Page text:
PDA

View Full Version : modify bridge-compensate for high action



Doug W
12-01-2009, 05:12 PM
Greetings all,

Looking for some advice on this uke. It is an older ukulele that I picked up a while back. It has nice tone but because of the high action, caused by a little bowing going on in the body, the intonation is bad. This is a no-name uke and is far from new but I have no idea how old it is.

Other problems;

1. Small crack by bridge.
2. Frets go directly into neck-no fretboard.
3. It appears that the 12th fret was placed where the neck and body meet and that fret is missing in action. I assume this is an instrument building no-no.

Here is my plan;
A. Get a bridge / saddle from Stewart MacDonald.
B. Whittle them down enough to fix the action.
C. Put on light strings.

This will lead to links of my ukulele
http://webpages.charter.net/drw46/uke/uke-problems.htm

I would appreciate any comments.

-----------------------------------EDIT-----------------------------------

Just noticed the ACTION TOO HIGH thread not too far below this one so maybe that answers all my questions...


Thanks,
Doug

MGM
12-02-2009, 06:32 AM
no need to get a need bridge remove the old one and remove enough from the bottom to coorect action. This may result in a too thin bradge but what you do is at the end of each slot drill a small 1-32" hole thru into the body String your ukulele into the body and tie a large know...better to use a bead so that your uke is now actually a string thru body attached style uke. problem solved As for the fret buy a cheap 5.00 tourist uke and steal tythe fret and use that although the size wore may be not matching install level and fret dress...if you have problems seating the fret use a little superglue in the slot to hold in place..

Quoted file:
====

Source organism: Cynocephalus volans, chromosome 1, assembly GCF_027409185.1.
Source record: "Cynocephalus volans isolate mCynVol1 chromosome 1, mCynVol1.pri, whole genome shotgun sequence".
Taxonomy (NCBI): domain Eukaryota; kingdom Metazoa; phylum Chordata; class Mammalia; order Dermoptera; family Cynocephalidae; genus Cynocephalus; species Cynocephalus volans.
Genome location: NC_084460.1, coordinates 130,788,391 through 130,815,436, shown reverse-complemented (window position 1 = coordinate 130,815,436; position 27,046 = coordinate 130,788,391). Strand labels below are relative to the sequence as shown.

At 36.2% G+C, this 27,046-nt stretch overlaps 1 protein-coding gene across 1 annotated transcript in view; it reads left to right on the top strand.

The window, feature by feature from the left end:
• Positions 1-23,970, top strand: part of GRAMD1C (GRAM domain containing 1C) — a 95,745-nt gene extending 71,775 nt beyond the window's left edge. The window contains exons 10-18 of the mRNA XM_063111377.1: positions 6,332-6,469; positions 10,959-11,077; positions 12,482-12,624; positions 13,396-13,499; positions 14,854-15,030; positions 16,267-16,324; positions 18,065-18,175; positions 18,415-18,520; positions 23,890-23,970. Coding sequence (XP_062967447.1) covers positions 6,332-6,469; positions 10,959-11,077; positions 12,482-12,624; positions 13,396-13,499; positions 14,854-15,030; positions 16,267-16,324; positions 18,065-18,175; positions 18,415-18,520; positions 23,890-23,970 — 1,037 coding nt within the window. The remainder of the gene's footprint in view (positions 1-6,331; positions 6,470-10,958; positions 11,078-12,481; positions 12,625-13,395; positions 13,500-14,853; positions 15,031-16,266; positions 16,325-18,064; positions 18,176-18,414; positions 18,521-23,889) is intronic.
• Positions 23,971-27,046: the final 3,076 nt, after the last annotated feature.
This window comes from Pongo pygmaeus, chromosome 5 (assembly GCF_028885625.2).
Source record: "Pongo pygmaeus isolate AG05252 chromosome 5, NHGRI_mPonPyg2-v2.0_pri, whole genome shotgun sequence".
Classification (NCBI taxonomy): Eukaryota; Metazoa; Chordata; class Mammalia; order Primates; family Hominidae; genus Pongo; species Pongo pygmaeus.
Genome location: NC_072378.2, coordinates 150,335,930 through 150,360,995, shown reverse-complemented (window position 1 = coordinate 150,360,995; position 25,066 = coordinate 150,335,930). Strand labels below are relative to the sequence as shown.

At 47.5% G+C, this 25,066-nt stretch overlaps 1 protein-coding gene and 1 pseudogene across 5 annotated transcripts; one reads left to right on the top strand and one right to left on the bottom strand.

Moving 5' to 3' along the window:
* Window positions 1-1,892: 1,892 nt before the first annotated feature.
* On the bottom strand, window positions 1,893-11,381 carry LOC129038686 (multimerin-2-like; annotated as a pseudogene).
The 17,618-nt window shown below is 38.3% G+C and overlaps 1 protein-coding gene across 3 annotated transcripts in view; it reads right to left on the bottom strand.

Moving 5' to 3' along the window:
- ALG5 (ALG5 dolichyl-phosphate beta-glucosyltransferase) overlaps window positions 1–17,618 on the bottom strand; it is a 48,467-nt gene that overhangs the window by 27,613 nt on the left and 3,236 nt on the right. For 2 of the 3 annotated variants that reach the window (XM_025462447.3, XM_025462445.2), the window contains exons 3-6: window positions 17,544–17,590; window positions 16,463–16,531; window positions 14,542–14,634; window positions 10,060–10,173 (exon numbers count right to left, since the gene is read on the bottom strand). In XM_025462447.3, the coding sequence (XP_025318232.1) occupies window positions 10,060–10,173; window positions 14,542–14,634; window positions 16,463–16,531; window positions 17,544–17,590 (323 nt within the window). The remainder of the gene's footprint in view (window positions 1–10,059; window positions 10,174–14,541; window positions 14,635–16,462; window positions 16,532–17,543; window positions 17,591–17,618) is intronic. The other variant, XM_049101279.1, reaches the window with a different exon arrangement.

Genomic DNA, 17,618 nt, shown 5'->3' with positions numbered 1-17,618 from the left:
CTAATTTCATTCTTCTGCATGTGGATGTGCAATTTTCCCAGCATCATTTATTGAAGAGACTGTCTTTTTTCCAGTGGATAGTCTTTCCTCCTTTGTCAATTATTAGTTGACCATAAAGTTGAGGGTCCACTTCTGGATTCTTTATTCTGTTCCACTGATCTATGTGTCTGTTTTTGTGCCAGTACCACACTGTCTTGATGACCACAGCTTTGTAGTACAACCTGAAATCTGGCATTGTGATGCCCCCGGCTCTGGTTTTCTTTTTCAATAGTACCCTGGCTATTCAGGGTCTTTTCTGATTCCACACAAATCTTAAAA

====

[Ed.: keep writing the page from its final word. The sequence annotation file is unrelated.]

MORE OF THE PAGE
ps its early and i am too lazy to correct bad spelling lol

Doug W
12-02-2009, 06:52 AM
MGM,

Thanks for the response. I will give it a try. As far as tourist ukes, they are difficult to find in western Minnesota. The local antique store often has overpriced old bad ukuleles. I can live without the fret if I get the intonation corrected.

Thanks for the help,
Doug

Matt Clara
12-02-2009, 07:12 AM
MGM,

Thanks for the response. I will give it a try. As far as tourist ukes, they are difficult to find in western Minnesota. The local antique store often has overpriced old bad ukuleles. I can live without the fret if I get the intonation corrected.

Thanks for the help,
Doug

PM me your address and I'll send you a piece of fret wire. You'll have to nip the ends and file it a bit to get it like the others...

Doug W
12-02-2009, 12:04 PM
mattclara,

That is very kind of you to offer a new member some fret wire. I will send you a PM.

Many Thanks,
Doug

Matt Clara
12-03-2009, 05:37 AM
It's on its way.

Doug W
12-04-2009, 02:07 AM
Thanks Matt, I will let you know how it comes out.

Matt Clara
12-04-2009, 02:28 AM
Typically one more or less pounds the fretwire into place, making sure the neck is well supported first. As this wire is going between the body and the neck, I'd be real careful about pounding anything. You could try tapping with a small hammer like this jeweler's hammer (http://www.harborfreight.com/cpi/ctaf/displayitem.taf?Itemnumber=99895). Use the plastic, or the brass head. Brass still might mar the wire, though the nickel fretwire is harder than brass.